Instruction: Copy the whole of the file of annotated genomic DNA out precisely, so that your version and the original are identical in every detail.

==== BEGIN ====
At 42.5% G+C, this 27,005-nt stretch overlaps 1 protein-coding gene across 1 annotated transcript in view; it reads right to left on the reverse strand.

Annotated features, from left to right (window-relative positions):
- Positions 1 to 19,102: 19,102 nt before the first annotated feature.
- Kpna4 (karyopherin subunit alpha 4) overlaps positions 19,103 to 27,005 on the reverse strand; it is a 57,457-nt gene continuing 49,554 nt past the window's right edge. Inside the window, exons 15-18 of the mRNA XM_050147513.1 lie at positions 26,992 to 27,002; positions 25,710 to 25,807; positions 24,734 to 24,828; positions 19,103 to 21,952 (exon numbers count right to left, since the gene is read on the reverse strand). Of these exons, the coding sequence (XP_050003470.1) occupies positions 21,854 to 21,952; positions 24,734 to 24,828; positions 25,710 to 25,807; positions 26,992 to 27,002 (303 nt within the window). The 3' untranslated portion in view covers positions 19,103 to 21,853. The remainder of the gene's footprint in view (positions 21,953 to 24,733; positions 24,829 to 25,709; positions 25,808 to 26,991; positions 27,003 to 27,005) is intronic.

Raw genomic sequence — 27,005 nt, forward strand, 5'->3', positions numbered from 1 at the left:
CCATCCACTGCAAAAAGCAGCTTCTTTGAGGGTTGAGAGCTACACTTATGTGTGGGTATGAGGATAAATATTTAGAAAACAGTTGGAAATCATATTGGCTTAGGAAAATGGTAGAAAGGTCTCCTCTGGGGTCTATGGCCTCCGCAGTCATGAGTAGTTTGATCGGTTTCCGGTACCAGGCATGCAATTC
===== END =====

At 42.5% G+C, this 27,005-nt stretch overlaps 1 protein-coding gene across 1 annotated transcript in view; it reads right to left on the reverse strand.

Annotated features, from left to right (window-relative positions):
- Positions 1 to 19,102: 19,102 nt before the first annotated feature.
- Kpna4 (karyopherin subunit alpha 4) overlaps positions 19,103 to 27,005 on the reverse strand; it is a 57,457-nt gene continuing 49,554 nt past the window's right edge. Inside the window, exons 15-18 of the mRNA XM_050147513.1 lie at positions 26,992 to 27,002; positions 25,710 to 25,807; positions 24,734 to 24,828; positions 19,103 to 21,952 (exon numbers count right to left, since the gene is read on the reverse strand). Of these exons, the coding sequence (XP_050003470.1) occupies positions 21,854 to 21,952; positions 24,734 to 24,828; positions 25,710 to 25,807; positions 26,992 to 27,002 (303 nt within the window). The 3' untranslated portion in view covers positions 19,103 to 21,853. The remainder of the gene's footprint in view (positions 21,953 to 24,733; positions 24,829 to 25,709; positions 25,808 to 26,991; positions 27,003 to 27,005) is intronic.

Raw genomic sequence — 27,005 nt, forward strand, 5'->3', positions numbered from 1 at the left:
CCATCCACTGCAAAAAGCAGCTTCTTTGAGGGTTGAGAGCTACACTTATGTGTGGGTATGAGGATAAATATTTAGAAAACAGTTGGAAATCATATTGGCTTAGGAAAATGGTAGAAAGGTCTCCTCTGGGGTCTATGGCCTCCGCAGTCATGAGTAGTTTGATCGGTTTCCGGTACCAGGCATGCAATTC